“One of these days, Howard,” Tempest muttered as she climbed down the tree, “you’re going to regret pushing Reginald Granville’s family around.”

All the best,


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This is part of the ROW80 Bloghop

6 thoughts on “Chapter Two of The Rebel’s Hero

  1. I should imagine there must have been some undisciplined girls around then, always have been I would think, great courage tho and great slackness on adults part. It sounds good. Easy on the eye, do you know what happens or is she a character with a mind of her own leading you onwards?!!

    Good goals there and lifts the pressure not having large word counts to try and acheive. Best of luck next week


    1. I agree! Undisciplined girls are the ones that make things happen, anyway, if you ask me.

      I do know what happens, I have the major plot points figured out, now I just have to fill in the details. Though, while writing the next chapter I was surprised to find out that two of my characters are sisters… and I didn't plan for that. Funny how that happens!


  2. One of Jane Austen's characters (Catherine Moorland in "Northanger Abbey") was described as having been a tomboy as a child, who played sports with the boys. So I think if you handle it right, you can make it fly. 🙂

    I'm liking the heroine more – she seems a more sympathetic character now. 🙂 And I like the way more plot threads are starting to come through. Throwing in her thoughts a little at a time as she runs works well. 🙂

    I think you need make it clearer WHY she thinks this letter is so important, though. To me it seems just a little random. Maybe more emphasis on her mother NEVER getting letters? Perhaps Howard has been deliberately isolating her. He seems the sort to do that. 😀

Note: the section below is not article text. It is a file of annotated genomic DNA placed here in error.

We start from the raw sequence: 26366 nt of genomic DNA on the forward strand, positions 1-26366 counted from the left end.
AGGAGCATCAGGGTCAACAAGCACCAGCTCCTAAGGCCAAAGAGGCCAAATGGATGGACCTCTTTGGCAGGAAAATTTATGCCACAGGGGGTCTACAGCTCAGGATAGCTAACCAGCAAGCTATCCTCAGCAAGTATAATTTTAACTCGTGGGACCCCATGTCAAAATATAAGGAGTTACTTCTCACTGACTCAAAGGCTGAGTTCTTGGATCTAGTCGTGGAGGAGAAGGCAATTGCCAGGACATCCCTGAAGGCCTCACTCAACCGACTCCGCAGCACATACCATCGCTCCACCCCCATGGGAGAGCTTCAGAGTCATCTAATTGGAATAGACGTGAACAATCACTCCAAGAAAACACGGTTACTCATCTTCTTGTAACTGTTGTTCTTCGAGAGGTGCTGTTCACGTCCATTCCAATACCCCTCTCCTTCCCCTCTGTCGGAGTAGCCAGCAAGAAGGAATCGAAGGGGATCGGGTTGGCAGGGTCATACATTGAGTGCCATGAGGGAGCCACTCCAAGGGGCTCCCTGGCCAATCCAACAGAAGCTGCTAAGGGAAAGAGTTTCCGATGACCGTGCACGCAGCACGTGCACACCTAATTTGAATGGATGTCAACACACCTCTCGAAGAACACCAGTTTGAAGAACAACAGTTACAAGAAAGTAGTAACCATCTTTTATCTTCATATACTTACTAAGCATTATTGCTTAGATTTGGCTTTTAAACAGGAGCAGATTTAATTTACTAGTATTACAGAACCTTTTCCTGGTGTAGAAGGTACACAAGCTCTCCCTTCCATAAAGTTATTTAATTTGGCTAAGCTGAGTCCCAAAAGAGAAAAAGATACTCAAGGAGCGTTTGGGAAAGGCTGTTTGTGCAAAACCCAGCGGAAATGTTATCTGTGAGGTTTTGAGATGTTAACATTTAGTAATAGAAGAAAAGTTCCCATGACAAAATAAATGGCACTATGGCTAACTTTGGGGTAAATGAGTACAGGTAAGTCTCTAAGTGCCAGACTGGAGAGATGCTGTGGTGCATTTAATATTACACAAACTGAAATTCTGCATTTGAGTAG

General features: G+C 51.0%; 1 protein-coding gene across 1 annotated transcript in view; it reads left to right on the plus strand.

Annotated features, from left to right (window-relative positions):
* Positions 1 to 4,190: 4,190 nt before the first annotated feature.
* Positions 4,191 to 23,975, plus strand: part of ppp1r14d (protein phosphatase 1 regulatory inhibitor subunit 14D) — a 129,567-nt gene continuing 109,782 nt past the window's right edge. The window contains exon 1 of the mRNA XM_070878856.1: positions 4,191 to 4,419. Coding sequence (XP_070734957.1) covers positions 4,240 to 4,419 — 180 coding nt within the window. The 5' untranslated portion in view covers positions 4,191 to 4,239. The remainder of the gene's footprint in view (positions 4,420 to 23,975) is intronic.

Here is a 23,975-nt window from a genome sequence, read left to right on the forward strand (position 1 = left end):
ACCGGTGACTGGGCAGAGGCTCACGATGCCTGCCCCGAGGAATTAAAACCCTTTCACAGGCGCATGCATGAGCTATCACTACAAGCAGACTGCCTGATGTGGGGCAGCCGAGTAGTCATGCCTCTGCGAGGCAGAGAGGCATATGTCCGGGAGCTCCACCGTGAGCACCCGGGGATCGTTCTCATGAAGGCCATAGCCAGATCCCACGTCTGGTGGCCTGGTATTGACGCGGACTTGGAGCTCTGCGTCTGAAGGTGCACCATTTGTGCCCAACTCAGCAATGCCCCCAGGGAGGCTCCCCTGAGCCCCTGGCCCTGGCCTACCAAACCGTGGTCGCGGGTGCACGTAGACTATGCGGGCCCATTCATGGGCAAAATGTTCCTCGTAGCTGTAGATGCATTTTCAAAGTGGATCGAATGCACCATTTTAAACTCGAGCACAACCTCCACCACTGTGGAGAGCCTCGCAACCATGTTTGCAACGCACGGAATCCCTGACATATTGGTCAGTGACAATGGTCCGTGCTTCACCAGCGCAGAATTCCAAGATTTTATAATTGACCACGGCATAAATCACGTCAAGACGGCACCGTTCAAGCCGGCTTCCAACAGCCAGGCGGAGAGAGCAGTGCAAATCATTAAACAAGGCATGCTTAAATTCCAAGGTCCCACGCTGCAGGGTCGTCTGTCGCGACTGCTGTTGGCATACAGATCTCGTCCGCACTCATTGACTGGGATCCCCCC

I do like the way it's coming together, though. And I think you're incredibly brave to post your first drafts! I haven't even let my Mum see mine! 😀


    1. Ruth, thank you for reminding me about that! I completely forgot that Catherine was supposed to be tomboyish. I'll have to go back and re-read the sections describing her, just to see how Miss Austen approached the subject.

      Thanks for the critique! That's a great point. I was wondering if I needed to go into more detail about the letter, and you answered my question.

      This is why I've been posting these first drafts. I need to get out of my head and hear what concerns readers have! Thanks for commenting, I really appreciate it.


  3. Oh man, thanks Shari! You're right, Tempest is very no-nonsense. I mean, I can't say I realized that until you said it, but now that you've said it, you're totally right. That's definitely something I'll have to keep in mind as I go forward with the story. Thanks so much for pointing out I had lost the tone of the moment.

    Yeah… it wouldn't make sense for Tempest to have a heaving bosom… she's practically flat up there hahaha.

    Huh. I guess I didn't see posting the excerpt as something scary… I figured the people who would care to comment would be constructive. It's worked out so far! 🙂

    In terms of the romance… I'm beginning to realize, and come to terms with the fact, that I write young adult historical romance. My romances are too chaste to be considered adult, I think. If they are adult romances, they are definitely "sweet" adult romances. So that said, you might like my books. They're pretty light on physical romance, focusing on the relationship instead.